Contraindications, Complications, and Side Effects

The lack of a specific diagnosis is the single largest contraindication to a local corticosteroid injection. If the diagnosis is clear and the antiinflammatory effect of a corticosteroid may facilitate the rehabilitation process, injection can be considered.10

Repeated injections to the same area must be avoided, particularly into joints. Alterations in articular cartilage have been documented with repeated administration,14 possibly resulting in joint damage and weakened ligaments.15 A widely recognized complication of steroid injection is tendon rupture, a negative outcome that appears to be decreasing in frequency because it is now well understood. Achilles and other tendon ruptures have been reported,1626 and deposition of injected material directly into any tendon substance is contraindicated. One report links the effect of repeated steroid injections to rupture of the plantar fascia.27

Some experimental findings have suggested that corticosteroid administration led to smaller, weaker tendons as a side effect.28 A more common side effect is subcutaneous atrophy, especially at the knee and lateral elbow and more frequently with the use of triamcinolone.10 Theoretically, atrophy of the specialized fat pads of the heel following steroid injection for plantar fasciitis may lead to a significant disability in an athlete, due to the loss of cushioning effect.

Alternatives to Corticosteroids

In recent years alternatives to corticosteroids have emerged for the treatment of chronic localized musculotendinous pain. These treatments include percutaneous tenotomies and platelet rich plasma (PRP) injections.

Percutaneous tenotomies have been described for treatment of chronic lateral epicondylitis and plantar fasciitis.18,29 These injections are performed with large bore needles (18 or 20 gauge) under ultrasound guidance. The needle tip is used to repeatedly fenestrate the affected tissue under local anesthetic. The bony surface (i.e., epicondyle) can be abraded and calcifications may be fragmented. This technique is thought to be a safe and effective alternative to corticosteroid injections.18,29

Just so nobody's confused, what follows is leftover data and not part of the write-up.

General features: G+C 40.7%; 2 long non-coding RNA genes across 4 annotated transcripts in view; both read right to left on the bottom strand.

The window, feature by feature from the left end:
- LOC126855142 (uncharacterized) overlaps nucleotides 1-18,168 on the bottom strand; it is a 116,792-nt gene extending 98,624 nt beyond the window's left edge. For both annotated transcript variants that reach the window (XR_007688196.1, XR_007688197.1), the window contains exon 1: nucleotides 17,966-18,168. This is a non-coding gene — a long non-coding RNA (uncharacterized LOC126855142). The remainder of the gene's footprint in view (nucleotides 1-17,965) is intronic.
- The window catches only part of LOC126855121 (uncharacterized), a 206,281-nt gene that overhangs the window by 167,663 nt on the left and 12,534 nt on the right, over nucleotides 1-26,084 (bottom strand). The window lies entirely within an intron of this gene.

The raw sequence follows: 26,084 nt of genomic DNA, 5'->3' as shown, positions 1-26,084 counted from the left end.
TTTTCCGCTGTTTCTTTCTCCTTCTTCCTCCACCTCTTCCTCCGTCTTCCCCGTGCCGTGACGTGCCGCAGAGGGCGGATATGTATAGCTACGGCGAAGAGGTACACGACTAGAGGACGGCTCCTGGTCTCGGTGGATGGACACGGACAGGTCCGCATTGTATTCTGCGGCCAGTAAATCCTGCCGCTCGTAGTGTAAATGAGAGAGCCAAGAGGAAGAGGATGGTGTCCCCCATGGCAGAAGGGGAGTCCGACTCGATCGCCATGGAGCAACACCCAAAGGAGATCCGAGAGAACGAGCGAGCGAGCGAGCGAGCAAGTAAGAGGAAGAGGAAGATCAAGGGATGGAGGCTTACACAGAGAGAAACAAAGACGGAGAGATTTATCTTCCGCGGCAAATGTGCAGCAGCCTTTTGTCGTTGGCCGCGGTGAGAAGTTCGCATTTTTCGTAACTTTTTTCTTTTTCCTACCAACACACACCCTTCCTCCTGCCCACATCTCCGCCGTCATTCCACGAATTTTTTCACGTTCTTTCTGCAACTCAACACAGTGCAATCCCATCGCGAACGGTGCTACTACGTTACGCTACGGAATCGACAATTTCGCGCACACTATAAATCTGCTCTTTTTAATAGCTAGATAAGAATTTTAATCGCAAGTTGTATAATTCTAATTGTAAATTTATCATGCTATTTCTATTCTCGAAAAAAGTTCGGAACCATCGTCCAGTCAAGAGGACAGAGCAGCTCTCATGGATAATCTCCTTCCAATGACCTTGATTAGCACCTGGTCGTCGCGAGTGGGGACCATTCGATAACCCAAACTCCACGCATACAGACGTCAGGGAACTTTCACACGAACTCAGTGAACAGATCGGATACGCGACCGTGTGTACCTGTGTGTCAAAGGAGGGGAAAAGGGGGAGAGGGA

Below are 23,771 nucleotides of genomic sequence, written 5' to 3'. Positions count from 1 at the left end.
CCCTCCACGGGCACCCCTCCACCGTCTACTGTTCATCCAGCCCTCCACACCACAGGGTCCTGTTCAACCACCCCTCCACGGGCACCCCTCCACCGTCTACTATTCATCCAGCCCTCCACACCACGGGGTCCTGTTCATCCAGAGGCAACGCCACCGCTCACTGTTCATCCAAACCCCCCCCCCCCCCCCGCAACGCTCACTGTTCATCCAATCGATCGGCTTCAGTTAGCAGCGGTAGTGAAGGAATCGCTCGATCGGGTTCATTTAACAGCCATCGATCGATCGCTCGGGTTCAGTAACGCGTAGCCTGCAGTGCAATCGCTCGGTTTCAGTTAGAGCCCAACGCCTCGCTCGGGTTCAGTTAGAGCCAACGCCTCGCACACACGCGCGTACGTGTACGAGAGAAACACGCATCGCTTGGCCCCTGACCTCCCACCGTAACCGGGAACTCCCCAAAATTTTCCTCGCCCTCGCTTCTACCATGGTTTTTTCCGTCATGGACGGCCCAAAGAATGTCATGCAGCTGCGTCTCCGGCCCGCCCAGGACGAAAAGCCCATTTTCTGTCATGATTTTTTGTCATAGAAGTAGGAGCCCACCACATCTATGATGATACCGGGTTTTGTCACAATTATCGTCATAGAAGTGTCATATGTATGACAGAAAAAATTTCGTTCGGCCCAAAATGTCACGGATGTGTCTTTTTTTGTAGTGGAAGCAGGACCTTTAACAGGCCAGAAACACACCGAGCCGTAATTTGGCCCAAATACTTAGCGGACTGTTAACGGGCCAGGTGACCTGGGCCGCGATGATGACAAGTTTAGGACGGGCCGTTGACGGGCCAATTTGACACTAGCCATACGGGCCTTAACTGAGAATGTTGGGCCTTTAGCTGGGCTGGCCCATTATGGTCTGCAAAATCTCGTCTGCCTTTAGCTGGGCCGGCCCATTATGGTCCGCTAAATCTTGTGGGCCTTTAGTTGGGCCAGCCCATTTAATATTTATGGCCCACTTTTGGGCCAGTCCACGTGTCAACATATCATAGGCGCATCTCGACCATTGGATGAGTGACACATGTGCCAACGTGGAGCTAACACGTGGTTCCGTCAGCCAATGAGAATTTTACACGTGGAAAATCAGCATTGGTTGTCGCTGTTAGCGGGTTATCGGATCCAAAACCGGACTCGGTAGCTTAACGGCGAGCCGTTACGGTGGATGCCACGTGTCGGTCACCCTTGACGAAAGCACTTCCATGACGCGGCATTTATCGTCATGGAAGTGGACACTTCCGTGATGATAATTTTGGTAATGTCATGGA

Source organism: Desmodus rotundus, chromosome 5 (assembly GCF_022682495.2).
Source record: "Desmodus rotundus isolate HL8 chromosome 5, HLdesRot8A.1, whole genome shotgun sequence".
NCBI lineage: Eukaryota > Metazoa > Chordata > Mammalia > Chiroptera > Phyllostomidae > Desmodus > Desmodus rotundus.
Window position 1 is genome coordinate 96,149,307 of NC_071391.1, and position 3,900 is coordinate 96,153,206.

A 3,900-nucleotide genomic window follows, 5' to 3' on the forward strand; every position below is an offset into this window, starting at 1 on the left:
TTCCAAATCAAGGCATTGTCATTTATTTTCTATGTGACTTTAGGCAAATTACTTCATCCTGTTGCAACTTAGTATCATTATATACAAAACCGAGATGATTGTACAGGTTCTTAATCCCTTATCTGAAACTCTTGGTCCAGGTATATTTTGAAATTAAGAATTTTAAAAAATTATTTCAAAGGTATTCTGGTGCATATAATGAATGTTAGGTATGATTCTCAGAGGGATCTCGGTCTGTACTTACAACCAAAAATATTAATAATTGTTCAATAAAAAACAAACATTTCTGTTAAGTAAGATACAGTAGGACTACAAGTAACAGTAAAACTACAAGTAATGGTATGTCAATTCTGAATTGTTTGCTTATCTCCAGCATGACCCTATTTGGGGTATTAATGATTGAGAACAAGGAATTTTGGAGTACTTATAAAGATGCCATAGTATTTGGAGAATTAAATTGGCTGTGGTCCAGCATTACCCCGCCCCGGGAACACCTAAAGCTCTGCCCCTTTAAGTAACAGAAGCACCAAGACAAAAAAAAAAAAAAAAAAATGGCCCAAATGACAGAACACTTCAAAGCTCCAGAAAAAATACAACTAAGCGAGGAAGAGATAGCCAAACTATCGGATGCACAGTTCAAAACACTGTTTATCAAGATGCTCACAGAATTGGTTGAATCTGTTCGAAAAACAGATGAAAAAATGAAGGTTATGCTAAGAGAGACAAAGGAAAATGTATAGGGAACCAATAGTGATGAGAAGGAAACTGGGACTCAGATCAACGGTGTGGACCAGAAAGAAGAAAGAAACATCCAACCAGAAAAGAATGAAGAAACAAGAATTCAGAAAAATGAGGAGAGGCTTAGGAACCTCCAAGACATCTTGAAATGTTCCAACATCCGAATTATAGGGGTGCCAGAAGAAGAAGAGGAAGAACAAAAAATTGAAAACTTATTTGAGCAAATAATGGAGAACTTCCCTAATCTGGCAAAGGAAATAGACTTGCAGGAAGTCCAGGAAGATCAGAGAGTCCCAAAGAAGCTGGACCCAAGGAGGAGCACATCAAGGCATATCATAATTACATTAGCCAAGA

Platelet rich plasma injections use concentrated platelets from autologous blood to stimulate a healing response in damaged tissue. Blood is drawn from the patient and placed in a centrifuge. The concentrated platelets are removed and reinjected directly into the patient’s abnormal musculotendinous tissue or ligament usually under ultrasound guidance. These concentrated platelets produce growth factors that include platelet derived growth factor (PDGF), vascular endothelial growth factor (VEGF), and transforming growth factor-beta (TGF-β). These compounds are instrumental in attracting cells that promote healing by stimulating neovascularization and cellular reproduction.4,5,7,30 The efficacy of PRP injections and appropriate clinical indications (when and where it should be used) are currently being researched and yet to be definitively determined. Initial results of clinical studies appear promising.13,31,32